Works from three different choreographers chosen by Whim W’Him dancers offer both social commentary and visual delights.
As you wait for Whim W’Him’s latest show to start in the Erickson Theatre, a robotic GPS female voice starts issuing driving directions over the public-address system.
A technical glitch? Someone’s idea of a practical joke?
Not quite, you realize, as the voice commands: “Merge onto I-5 and try not to lose your mind.”
Whim W’Him: ‘Choreographic Shindig III’
8 p.m. Sept. 13-16, Erickson Theatre Off Broadway, 1524 Harvard Ave., Seattle; $15-$55 (1-800-838-3006 or http://www.brownpapertickets.com/event/2920040)
Shortly followed by: “Taking I-5 was a mistake. I apologize!”
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This is the opening of Portuguese choreographer Bruno Roque’s “The Background Hum of Stimuli,” one of three stellar new dance works in the latest edition of Whim W’Him’s “Choreographic Shindig.” “Shindig” is unusual in that Whim W’Him artistic director Olivier Wevers steps aside and lets his dancers choose which choreographers they want to work with. They’ve commissioned some dandy pieces in the past, but this year they’ve outdone themselves.
Roque’s “Stimuli” starts the evening on a comic note as it playfully critiques our addiction to smart devices and social media. That GPS voice takes Whim W’Him’s seven dancers through some nonsensical paces (“Bounce — vigorously!”) before telling them to switch their phones off and immerse themselves in a seductive jazz score. The movement ranges from conga-line partying to quickstep elasticity. It wraps up beautifully — only to have Ms. GPS return to warn us sternly that any sense of connection and control that our smart devices give us over our lives is purely illusory.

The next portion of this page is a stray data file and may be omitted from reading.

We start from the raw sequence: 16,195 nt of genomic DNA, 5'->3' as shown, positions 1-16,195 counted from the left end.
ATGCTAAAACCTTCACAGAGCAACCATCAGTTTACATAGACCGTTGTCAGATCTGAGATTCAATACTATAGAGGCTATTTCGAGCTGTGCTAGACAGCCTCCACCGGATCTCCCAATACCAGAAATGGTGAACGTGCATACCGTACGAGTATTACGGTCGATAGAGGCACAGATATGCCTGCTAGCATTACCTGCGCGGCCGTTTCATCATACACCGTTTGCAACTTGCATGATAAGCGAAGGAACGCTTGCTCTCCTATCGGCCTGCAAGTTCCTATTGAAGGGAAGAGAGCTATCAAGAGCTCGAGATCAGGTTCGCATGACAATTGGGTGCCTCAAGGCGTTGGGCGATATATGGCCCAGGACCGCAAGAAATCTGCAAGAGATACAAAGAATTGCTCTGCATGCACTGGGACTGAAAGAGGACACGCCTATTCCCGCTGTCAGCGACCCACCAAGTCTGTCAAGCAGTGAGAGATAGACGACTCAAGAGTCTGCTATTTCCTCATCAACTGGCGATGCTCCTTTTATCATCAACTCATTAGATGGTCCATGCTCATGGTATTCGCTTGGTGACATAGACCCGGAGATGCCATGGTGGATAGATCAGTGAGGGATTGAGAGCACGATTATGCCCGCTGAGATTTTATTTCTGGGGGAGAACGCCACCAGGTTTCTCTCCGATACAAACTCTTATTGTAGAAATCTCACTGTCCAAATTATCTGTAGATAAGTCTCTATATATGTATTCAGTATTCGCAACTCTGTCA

With “Summoning,” New York choreographer Adam Barruch delivers an intricate masterpiece. Props figure throughout the work. In one duet, featuring Jim Kent and Karl Watson, a bare tree-branch becomes an object of both contention and connection. In another passage, Liane Aung, Tory Peil and Adrian Hoffman perform an enigmatic rite involving a water-filled bowl, culminating in the two women forcibly manipulating a strangely passive Hoffman.
The communications in these exchanges can be as tender as they are complexly abstract. Each finger, hand and limb movement is detailed to the point where the dance feels as rich as a novella — one in which the dancers don’t just dwell on every sentence, but meticulously shape or distort each word.
Nashville choreographer Banning Bouldin’s “Limitation Etudes: 7-10” is just as involving. Choreographed collaboratively with the dancers, it takes four different approaches to movement constraint. In one scene, white elastic bands connect Mia Monteabaro’s hands and feet, creating strange, rubbery geometries as she ties herself in knots. Other dancers, similarly restricted, join her one by one, until they all resemble self-activated marionettes.
Later, Aung is the odd woman out, sometimes alienated from and sometimes supported by her fellow performers. The piece’s theatricality and technical prowess combine to perfect effect. The closing image of a straitjacketed Aung being gently carried into darkness is a stunner.
For the 2018 edition of “Shindig, three choreographers from Chicago, Puerto Rico and Spain have already been selected from 150 applicants. Those fierce odds make plain how exacting the standards for “Shindig” now are.